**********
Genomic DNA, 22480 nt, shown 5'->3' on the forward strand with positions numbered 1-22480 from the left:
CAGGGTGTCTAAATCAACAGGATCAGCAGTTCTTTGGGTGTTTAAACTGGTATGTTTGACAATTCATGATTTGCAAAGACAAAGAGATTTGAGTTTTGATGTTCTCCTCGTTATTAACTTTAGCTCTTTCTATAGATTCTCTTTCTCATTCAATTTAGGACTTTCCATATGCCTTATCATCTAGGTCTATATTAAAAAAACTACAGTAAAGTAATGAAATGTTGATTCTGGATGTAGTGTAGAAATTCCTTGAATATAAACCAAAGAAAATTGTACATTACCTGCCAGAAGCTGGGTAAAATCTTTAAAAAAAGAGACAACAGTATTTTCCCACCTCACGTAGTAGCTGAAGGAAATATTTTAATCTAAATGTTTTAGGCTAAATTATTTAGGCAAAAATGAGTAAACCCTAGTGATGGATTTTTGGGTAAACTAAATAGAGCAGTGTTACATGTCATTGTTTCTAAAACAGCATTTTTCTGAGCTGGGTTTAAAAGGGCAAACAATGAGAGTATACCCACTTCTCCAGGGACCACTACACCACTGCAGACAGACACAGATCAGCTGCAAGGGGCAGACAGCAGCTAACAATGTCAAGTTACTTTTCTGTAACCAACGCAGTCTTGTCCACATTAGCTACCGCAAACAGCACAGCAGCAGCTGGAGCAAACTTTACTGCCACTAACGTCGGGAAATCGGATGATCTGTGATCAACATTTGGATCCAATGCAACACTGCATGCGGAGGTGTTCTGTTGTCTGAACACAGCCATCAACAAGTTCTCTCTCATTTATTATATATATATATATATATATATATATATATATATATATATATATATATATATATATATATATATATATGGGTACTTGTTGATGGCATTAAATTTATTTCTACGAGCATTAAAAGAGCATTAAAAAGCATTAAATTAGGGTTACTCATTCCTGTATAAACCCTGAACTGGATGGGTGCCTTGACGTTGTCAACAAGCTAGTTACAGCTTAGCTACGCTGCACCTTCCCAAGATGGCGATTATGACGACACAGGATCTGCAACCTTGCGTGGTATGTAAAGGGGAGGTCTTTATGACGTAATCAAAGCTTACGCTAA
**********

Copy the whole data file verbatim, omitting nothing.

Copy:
Genomic DNA, 22480 nt, shown 5'->3' on the forward strand with positions numbered 1-22480 from the left:
CAGGGTGTCTAAATCAACAGGATCAGCAGTTCTTTGGGTGTTTAAACTGGTATGTTTGACAATTCATGATTTGCAAAGACAAAGAGATTTGAGTTTTGATGTTCTCCTCGTTATTAACTTTAGCTCTTTCTATAGATTCTCTTTCTCATTCAATTTAGGACTTTCCATATGCCTTATCATCTAGGTCTATATTAAAAAAACTACAGTAAAGTAATGAAATGTTGATTCTGGATGTAGTGTAGAAATTCCTTGAATATAAACCAAAGAAAATTGTACATTACCTGCCAGAAGCTGGGTAAAATCTTTAAAAAAAGAGACAACAGTATTTTCCCACCTCACGTAGTAGCTGAAGGAAATATTTTAATCTAAATGTTTTAGGCTAAATTATTTAGGCAAAAATGAGTAAACCCTAGTGATGGATTTTTGGGTAAACTAAATAGAGCAGTGTTACATGTCATTGTTTCTAAAACAGCATTTTTCTGAGCTGGGTTTAAAAGGGCAAACAATGAGAGTATACCCACTTCTCCAGGGACCACTACACCACTGCAGACAGACACAGATCAGCTGCAAGGGGCAGACAGCAGCTAACAATGTCAAGTTACTTTTCTGTAACCAACGCAGTCTTGTCCACATTAGCTACCGCAAACAGCACAGCAGCAGCTGGAGCAAACTTTACTGCCACTAACGTCGGGAAATCGGATGATCTGTGATCAACATTTGGATCCAATGCAACACTGCATGCGGAGGTGTTCTGTTGTCTGAACACAGCCATCAACAAGTTCTCTCTCATTTATTATATATATATATATATATATATATATATATATATATATATATATATATATATATATATATATATATATGGGTACTTGTTGATGGCATTAAATTTATTTCTACGAGCATTAAAAGAGCATTAAAAAGCATTAAATTAGGGTTACTCATTCCTGTATAAACCCTGAACTGGATGGGTGCCTTGACGTTGTCAACAAGCTAGTTACAGCTTAGCTACGCTGCACCTTCCCAAGATGGCGATTATGACGACACAGGATCTGCAACCTTGCGTGGTATGTAAAGGGGAGGTCTTTATGACGTAATCAAAGCTTACGCTAA